Holloway Lane, beside Turville Wood

An autumn walk from Turville in the Chilterns, Bucks

Despite living only 40 minutes drive from the Chilterns we don’t visit as often as we should. Stretching across four counties, from Bedfordshire to Oxfordshire, they’re less well known than the Cotswolds but a great option for walkers in hill deprived southern England.

The area is characterised by beech woodlands, chalk hills and brick and flint villages. Autumn, when the leaves change colour, is impossibly pretty. It also seems to be the only time of year I remember that I live close to the Chiltern Hills. There is an inherent switch in me; falling leaves equals walk in the Chilterns.

Add into this mix a fantastic cafe whose existence I’d only recently discovered. It was time to head to the Chilterns.

Turville village

We started in Turville, a small village with an impressive screen pedigree. Scenes from Midsomer Murders, Lewis and Jonathan Creek have all been shot here. And you may even recognise St Mary’s Church, renamed as St Barnabas Church, which featured in the Vicar of Dibley. Of course all of this was lost on my Netflix generation of children.

Turville village
Turville village

Leaving Turville we walked up through Churchfield Wood, emerging beside the security cameras of Turville Court.

It’s fair to say many of the home owners round here are rather well heeled. Whilst Google couldn’t name the owner of Turville Court we did discover it was sold for £18 million in 2015. It has 26 bathrooms, 13 bedrooms and interior decoration which is definitely not to my taste.

The Chilterns in autumn
The Chilterns in autumn

As we walked on we were treated to the sight of about 30 red kites circling above a nearby field. Kites are common in the Chilterns but I did wonder what was attracting the carrion eaters. Or maybe I read too many crime novels.

The next property, Turville Grange, is the country retreat of an influential American family and has previously been owned by both the Henry Ford family and the younger sister of Jacqueline Onassis. The footpath passes between the house and walled garden so you can sneak a view of the estate. Oh how the other half live!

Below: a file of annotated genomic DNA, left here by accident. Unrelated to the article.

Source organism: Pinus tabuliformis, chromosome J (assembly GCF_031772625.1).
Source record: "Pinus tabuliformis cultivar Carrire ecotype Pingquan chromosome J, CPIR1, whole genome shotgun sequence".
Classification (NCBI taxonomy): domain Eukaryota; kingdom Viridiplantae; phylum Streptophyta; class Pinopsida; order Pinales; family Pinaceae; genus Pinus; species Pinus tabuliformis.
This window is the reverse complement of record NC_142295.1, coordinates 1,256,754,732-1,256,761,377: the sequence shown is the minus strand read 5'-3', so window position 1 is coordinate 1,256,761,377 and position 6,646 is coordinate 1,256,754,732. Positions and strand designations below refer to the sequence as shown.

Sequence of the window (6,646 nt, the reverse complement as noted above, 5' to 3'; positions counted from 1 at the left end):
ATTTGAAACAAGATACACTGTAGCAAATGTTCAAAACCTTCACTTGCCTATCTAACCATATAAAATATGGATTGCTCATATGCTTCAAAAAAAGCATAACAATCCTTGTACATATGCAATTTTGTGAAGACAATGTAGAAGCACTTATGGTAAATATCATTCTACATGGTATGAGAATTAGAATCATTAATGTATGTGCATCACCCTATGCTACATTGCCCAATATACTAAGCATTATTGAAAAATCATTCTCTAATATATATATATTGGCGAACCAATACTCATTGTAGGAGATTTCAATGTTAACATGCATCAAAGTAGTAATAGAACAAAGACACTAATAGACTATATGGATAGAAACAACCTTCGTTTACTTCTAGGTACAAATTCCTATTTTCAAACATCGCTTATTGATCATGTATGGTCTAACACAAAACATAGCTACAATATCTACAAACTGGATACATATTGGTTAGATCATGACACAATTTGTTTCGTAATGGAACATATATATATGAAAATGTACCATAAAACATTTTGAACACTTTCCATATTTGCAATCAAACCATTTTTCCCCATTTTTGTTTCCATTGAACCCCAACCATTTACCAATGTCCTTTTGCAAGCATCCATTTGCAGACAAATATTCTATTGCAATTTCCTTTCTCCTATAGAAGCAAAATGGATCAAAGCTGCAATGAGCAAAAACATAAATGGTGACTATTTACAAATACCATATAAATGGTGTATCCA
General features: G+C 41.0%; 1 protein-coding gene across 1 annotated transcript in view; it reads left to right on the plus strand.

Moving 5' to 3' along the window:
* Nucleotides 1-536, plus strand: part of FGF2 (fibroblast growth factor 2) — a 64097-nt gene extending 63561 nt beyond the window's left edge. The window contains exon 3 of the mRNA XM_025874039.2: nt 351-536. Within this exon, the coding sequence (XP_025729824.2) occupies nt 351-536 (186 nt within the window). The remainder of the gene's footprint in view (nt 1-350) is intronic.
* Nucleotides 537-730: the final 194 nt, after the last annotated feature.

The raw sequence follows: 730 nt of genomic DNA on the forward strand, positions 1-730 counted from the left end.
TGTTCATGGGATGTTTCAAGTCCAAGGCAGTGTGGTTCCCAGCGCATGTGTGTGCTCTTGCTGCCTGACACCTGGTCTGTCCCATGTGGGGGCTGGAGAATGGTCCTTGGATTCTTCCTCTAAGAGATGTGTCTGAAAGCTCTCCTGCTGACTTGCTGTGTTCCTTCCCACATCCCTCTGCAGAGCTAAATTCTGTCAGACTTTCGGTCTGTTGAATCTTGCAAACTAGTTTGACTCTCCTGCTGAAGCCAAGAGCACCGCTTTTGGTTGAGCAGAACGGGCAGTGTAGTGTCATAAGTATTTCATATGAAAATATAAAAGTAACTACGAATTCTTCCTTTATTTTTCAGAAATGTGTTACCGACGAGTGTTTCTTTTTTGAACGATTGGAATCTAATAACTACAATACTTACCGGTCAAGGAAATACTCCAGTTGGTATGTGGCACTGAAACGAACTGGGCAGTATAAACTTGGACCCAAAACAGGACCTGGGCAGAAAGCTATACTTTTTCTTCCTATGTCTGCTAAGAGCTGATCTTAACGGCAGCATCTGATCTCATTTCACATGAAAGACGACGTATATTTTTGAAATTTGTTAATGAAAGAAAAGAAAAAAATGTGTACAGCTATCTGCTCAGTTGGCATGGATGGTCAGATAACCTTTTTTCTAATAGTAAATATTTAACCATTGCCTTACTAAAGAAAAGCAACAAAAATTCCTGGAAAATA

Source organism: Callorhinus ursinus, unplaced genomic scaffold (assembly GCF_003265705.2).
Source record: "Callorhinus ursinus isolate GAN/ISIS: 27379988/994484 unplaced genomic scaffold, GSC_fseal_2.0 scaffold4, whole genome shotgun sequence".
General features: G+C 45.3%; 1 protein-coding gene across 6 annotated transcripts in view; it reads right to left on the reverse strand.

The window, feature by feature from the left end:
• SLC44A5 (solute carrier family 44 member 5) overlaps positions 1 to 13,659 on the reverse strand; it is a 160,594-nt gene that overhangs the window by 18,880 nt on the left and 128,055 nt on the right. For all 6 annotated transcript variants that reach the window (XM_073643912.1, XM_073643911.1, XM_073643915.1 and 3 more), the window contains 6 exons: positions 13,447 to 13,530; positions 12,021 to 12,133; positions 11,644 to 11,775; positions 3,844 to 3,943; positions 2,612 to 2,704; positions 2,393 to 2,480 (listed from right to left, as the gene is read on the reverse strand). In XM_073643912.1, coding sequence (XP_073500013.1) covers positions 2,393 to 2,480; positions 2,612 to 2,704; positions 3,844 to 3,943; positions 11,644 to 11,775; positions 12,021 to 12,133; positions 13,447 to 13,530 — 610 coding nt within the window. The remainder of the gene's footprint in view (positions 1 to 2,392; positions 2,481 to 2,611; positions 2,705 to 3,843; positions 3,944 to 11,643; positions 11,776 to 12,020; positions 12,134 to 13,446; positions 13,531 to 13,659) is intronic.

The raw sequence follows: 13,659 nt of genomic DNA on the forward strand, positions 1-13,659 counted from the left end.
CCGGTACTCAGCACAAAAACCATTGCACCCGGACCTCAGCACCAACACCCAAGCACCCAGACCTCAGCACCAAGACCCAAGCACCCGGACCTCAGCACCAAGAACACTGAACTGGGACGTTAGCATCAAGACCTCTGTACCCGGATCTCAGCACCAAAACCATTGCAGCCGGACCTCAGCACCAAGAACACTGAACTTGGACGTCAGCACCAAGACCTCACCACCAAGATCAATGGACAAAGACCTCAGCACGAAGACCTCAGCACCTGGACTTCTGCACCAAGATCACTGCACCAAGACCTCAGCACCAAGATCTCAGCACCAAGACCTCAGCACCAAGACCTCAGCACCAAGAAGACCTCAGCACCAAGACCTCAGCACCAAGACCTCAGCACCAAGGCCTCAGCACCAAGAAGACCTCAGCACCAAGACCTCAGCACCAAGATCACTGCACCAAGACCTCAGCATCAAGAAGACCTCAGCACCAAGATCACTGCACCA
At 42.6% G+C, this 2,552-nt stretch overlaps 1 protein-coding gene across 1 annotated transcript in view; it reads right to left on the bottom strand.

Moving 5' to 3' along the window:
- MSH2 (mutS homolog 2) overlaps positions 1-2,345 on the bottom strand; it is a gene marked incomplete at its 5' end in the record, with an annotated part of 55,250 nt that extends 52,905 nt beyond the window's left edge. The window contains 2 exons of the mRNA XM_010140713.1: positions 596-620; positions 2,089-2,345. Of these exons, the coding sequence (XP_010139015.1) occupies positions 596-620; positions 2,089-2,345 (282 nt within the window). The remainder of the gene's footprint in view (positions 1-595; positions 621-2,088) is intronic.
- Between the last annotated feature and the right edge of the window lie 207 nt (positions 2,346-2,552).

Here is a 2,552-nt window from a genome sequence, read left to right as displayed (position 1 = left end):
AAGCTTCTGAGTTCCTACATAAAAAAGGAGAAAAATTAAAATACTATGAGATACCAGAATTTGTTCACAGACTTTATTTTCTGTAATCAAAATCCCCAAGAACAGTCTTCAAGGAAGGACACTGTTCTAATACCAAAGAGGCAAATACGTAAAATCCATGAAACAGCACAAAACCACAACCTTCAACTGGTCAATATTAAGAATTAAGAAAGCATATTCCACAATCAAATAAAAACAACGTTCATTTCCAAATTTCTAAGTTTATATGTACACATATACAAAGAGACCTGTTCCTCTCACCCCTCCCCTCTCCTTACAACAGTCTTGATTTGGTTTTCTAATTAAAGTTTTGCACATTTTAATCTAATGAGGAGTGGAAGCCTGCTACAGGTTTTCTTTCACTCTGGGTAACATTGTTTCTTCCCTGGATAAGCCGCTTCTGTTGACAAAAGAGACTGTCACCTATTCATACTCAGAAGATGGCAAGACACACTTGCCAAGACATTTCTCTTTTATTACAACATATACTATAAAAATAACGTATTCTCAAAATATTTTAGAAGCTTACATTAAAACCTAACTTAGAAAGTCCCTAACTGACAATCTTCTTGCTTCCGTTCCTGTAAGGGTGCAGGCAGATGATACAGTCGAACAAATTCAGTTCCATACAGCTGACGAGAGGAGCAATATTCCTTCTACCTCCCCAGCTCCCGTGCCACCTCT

The Barn at Turville Heath

Pub walks may be popular for beer lovers but I’m not much of a drinker. I prefer a cafe with coffee and cake any day. When I heard about The Barn Cafe in Turville Heath I knew it would be a perfect lunch stop.

The Barn cafe at Turville Heath
The Barn cafe at Turville Heath

One niggling concern was that I wasn’t sure exactly where it was. I was therefore relieved our walking route took us right to the front door. This is one of its great features. It’s a no car cafe; you can only reach it on foot, bicycle or horse.

Burgers at the Barn cafe, Turville Heath
Burgers at the Barn cafe, Turville Heath

As befits the name it’s a cafe in a barn; keep an eye out for the old Land Rover in the kitchen! The cafe serves its own Dexter cows in the form of beef burger and ghoulash, along with other home reared and local products. I was pleasantly surprised to find several veggie and vegan options.

We sat inside but there’s limited seating so do come prepared for an outdoor lunch. After our excellent burgers we just about had room for something sweet so shared a slice of lemon and blueberry cake. Rarely get that in a pub!

Walking down to Turville Wood
Walking down to Turville Wood

Onwards towards Ibstone

It was time to walk off our lunch. From Turville Heath we took the footpath leading down to Holloway Lane, and back uphill the other side. Did you know Holloway is another name for a sunken lane? It described this road perfectly.

At Hell Corner Farm, previously owned by the Labour MP Barbara Castle, we turned towards Ibstone and walked a track through the woods. The kids found a rope swing and argued over it for a couple of minutes.

Park Wood, near Ibstone
Park Wood, near Ibstone

These woods were the reason I wanted to walk in the Chilterns. We kicked through leaves, spotted fungi and watched the sunlight filter through the trees. It really was the most gorgeous day.

We emerged onto the road near Ibstone House, yet another mansion owned by the super rich. After a short road section we headed back into the woods, eventually arriving near Cobstone Mill.

View through the trees, Park Wood, near Ibstone
View through the trees, Park Wood, near Ibstone

Privately owned Cobstone Mill stands proudly on a hill above Turville. The 200 year old windmill has starred in numerous TV programmes and films including Chitty Chitty Bang Bang. Somebody from the TV location agencies must really love this area. Or live here.

Cobstone Mill, Turville Hill
Cobstone Mill, Turville Hill

From the windmill it’s a very steep walk back down the hill into Turville. So steep that it was hard not to run down it. Although I’d probably end up falling over if I attempted to do so.

Back in Turville we mooched around the church and admired the houses. It’s a gorgeous area and we really must make the effort to visit more than once a year. Particularly now I know a great cafe for lunch!

More info:

  • The Barn at Turville Heath offers full service during weekends and a limited menu with self service during the week.
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